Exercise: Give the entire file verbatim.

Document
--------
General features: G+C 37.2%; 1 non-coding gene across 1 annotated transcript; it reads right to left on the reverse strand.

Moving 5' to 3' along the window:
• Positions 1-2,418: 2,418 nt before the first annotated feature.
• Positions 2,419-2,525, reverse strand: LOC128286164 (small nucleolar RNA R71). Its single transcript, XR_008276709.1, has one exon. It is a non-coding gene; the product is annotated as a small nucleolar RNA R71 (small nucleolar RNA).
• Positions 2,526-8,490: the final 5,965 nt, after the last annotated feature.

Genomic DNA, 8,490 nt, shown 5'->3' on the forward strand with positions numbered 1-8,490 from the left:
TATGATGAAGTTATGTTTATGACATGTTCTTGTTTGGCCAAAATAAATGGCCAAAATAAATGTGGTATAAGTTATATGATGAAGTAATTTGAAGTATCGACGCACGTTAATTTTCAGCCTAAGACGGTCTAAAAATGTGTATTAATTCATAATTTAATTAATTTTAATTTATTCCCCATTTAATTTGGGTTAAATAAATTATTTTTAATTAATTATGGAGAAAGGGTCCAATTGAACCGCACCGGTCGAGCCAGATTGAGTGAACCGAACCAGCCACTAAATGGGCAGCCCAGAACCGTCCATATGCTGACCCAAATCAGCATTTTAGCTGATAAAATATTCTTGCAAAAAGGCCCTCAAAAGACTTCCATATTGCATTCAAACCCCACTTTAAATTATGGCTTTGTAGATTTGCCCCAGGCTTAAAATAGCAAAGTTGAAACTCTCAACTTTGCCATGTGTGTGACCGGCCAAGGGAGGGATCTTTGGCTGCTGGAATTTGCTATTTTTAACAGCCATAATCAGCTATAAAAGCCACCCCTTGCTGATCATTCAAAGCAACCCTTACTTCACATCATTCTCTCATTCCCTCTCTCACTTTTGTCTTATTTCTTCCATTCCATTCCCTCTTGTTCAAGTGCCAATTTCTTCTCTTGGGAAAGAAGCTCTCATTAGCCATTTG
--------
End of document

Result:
General features: G+C 37.2%; 1 non-coding gene across 1 annotated transcript; it reads right to left on the reverse strand.

Moving 5' to 3' along the window:
• Positions 1-2,418: 2,418 nt before the first annotated feature.
• Positions 2,419-2,525, reverse strand: LOC128286164 (small nucleolar RNA R71). Its single transcript, XR_008276709.1, has one exon. It is a non-coding gene; the product is annotated as a small nucleolar RNA R71 (small nucleolar RNA).
• Positions 2,526-8,490: the final 5,965 nt, after the last annotated feature.

Genomic DNA, 8,490 nt, shown 5'->3' on the forward strand with positions numbered 1-8,490 from the left:
TATGATGAAGTTATGTTTATGACATGTTCTTGTTTGGCCAAAATAAATGGCCAAAATAAATGTGGTATAAGTTATATGATGAAGTAATTTGAAGTATCGACGCACGTTAATTTTCAGCCTAAGACGGTCTAAAAATGTGTATTAATTCATAATTTAATTAATTTTAATTTATTCCCCATTTAATTTGGGTTAAATAAATTATTTTTAATTAATTATGGAGAAAGGGTCCAATTGAACCGCACCGGTCGAGCCAGATTGAGTGAACCGAACCAGCCACTAAATGGGCAGCCCAGAACCGTCCATATGCTGACCCAAATCAGCATTTTAGCTGATAAAATATTCTTGCAAAAAGGCCCTCAAAAGACTTCCATATTGCATTCAAACCCCACTTTAAATTATGGCTTTGTAGATTTGCCCCAGGCTTAAAATAGCAAAGTTGAAACTCTCAACTTTGCCATGTGTGTGACCGGCCAAGGGAGGGATCTTTGGCTGCTGGAATTTGCTATTTTTAACAGCCATAATCAGCTATAAAAGCCACCCCTTGCTGATCATTCAAAGCAACCCTTACTTCACATCATTCTCTCATTCCCTCTCTCACTTTTGTCTTATTTCTTCCATTCCATTCCCTCTTGTTCAAGTGCCAATTTCTTCTCTTGGGAAAGAAGCTCTCATTAGCCATTTG